Pelvic Floor Therapy Can Help with Pregnancy Issues

By Natalie J. Sebba, DPT, Scripps Memorial Hospital La Jolla

For most women, pregnancy is a wonderful experience, and we’re amazed at how our bodies change as we prepare to give birth to the tiny human being we’ve created.   For some, however, these remarkable changes may have undesirable consequences.

During pregnancy, our body structure changes to accommodate the needs of the growing fetus. Most women carry an additional 25 to 35 pounds during pregnancy; this places a significant extra load on the pelvic floor muscles, which help to support the pelvic organs as well as control bladder and bowel function. If these muscles aren’t strong enough to support the extra weight, they may become increasingly weaker as the baby grows. Delivery, too, can be traumatic for the pelvic floor if the muscles are too tight or don’t release correctly to let the baby pass through the birth canal.

These weakened muscles can lead to problems such as incontinence (bladder leakage) or pelvic organ prolapse. Prolapse occurs when a pelvic organ, such as the bladder, is not correctly supported by the pelvic muscles, drops out of position, and pushes against the vaginal walls.  This can cause discomfort or a feeling of “heaviness” in the pelvis, as if something is falling out. Women can also develop pelvic floor muscle or nerve damage during delivery.

Pelvic floor physical therapy can address such muscle weaknesses. Often, physical therapists who specialize in pelvic floor rehabilitation are able to teach women how to exercise and strengthen their weakened muscles to eliminate incontinence and correct prolapse. Physical therapy can also help prevent incontinence or prolapse in women who have an increased risk of developing these conditions.

What can increase the risk? Several factors. Women with weak pelvic floor muscles or organs that are already slightly prolapsed are at much higher risk. Participation in high-impact sports such as running, jumping or gymnastics may increase risk as well, as these activities place downward pressure on the bladder and pelvic floor and can weaken muscles that are not strong enough to withstand the strain. Multiple births and back-to-back births also can increase risk: Twins and triplets place greater than usual strain on the pelvic floor, while having children very close together in age gives the body less time to recover between births. A complicated vaginal delivery is another factor.

Age, however, is not a risk factor.  An older mother who has always been diligent about keeping her pelvic floor muscles strong may have less risk than a younger mom who has never done any muscle work.

Learning how to strengthen our pelvic floor muscles, ideally before pregnancy, is one of the best things we can do for our bodies. Women’s magazines often remind us to do “Kegel exercises.” Named after gynecologist Arnold Kegel, MD, these exercises strengthen the muscles. But how many women know how to do them correctly? The common suggestion of stopping the flow of urine midstream is not a good idea and can actually increase the risk of bladder problems. The correct positioning, type of contraction and time held vary greatly depending on each woman’s body.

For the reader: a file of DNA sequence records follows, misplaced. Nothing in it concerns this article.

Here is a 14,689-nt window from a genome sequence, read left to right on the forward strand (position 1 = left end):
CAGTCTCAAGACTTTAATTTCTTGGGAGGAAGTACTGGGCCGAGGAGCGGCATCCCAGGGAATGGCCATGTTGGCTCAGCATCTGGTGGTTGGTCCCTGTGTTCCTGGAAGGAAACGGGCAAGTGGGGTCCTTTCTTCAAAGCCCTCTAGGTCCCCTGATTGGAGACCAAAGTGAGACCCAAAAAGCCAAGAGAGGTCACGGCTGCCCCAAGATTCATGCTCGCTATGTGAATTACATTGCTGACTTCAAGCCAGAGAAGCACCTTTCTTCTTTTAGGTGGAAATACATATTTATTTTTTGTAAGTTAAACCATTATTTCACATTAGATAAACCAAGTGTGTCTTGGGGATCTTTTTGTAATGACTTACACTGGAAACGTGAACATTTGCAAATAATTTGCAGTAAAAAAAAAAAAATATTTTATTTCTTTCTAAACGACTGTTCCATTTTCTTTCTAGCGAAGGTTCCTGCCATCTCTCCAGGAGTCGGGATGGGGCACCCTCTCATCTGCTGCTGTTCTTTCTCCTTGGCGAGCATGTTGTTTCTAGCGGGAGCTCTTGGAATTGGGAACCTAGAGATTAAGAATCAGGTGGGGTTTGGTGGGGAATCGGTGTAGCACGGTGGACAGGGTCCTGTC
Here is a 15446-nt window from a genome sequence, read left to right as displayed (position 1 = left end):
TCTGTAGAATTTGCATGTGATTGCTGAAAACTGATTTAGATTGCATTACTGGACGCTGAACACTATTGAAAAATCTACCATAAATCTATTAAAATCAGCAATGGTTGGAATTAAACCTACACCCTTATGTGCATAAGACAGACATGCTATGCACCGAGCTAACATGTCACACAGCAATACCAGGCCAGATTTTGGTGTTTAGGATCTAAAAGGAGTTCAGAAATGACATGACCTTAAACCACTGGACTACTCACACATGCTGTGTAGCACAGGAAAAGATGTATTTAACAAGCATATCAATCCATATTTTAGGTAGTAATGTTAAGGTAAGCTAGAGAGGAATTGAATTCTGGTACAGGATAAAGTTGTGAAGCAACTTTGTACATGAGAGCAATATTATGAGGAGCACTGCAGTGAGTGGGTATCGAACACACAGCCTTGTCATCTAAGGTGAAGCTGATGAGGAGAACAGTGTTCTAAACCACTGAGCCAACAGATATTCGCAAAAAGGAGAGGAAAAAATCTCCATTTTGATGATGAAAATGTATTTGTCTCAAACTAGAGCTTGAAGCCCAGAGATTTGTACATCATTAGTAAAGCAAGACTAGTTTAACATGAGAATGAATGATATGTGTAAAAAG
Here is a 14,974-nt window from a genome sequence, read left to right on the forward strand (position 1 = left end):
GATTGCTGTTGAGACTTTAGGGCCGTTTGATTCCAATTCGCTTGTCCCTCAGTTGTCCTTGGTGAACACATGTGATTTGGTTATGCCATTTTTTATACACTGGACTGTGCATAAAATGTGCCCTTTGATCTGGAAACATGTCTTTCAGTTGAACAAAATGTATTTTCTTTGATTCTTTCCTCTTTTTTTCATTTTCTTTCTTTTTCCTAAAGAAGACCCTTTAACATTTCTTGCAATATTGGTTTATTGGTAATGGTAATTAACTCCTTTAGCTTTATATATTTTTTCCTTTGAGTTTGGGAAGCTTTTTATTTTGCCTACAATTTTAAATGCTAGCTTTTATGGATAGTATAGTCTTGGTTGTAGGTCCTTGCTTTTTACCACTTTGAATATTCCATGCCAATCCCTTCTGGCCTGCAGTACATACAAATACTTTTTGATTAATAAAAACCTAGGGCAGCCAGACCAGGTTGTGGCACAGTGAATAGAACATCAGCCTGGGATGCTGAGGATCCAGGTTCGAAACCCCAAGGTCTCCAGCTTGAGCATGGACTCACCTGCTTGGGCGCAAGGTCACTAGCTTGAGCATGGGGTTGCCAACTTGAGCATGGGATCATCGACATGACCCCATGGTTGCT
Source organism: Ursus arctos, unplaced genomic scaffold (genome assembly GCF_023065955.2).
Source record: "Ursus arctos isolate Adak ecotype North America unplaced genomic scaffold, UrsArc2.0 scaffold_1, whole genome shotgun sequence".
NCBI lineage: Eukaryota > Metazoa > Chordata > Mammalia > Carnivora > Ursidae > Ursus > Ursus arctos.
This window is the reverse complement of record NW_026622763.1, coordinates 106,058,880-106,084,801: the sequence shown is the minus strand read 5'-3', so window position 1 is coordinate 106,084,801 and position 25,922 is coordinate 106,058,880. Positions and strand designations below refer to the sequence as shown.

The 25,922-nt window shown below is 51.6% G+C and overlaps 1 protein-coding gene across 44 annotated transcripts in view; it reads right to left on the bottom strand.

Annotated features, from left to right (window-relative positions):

As specialists in pelvic floor physical therapy, one of our goals is to evaluate each woman’s pelvic floor strength, coordination and function, and then create a customized strengthening plan.  We help women develop an exercise plan they can do on their own to enhance the strength of their pelvic floor for a lifetime.

Pelvic floor therapy is not just for women who are pregnant or planning to become pregnant. All women can benefit from stronger pelvic floor muscles, especially if they are active or have other factors that increase the strain on their pelvic floor.

Most general physical therapists aren’t trained to do pelvic floor therapy. Be sure to look specifically for a certified pelvic floor physical therapist, or a board-certified women’s health physical therapist, who will have the additional training and experience required to treat these specialized conditions.

Natalie J. Sebba, DPT, is a women’s health physical therapist with an additional certification in pelvic floor rehabilitation.  She practices at Scripps Memorial Hospital La Jolla. Join Natalie for a free seminar on “Pregnancy and Your Pelvic Floor” on Oct. 7 at 6 p.m. at Scripps La Jolla.  To register, call 1-800-SCRIPPS.

About the author

The Parent Connection is a non-profit parenting support group sponsored by Scripps Health. Since 1980, The Parent Connection has been bringing San Diego families together to provide support, share experiences and information, enjoy social activities and build lasting relationships. Parent Connection annual special events are a great way to socialize with other members. And our membership benefits include group discounts to California theme parks and attractions, which more than cover the cost of annual membership. Join now!

Leave a Comment

Powered by WordPress | Deadline Theme : An AWESEM design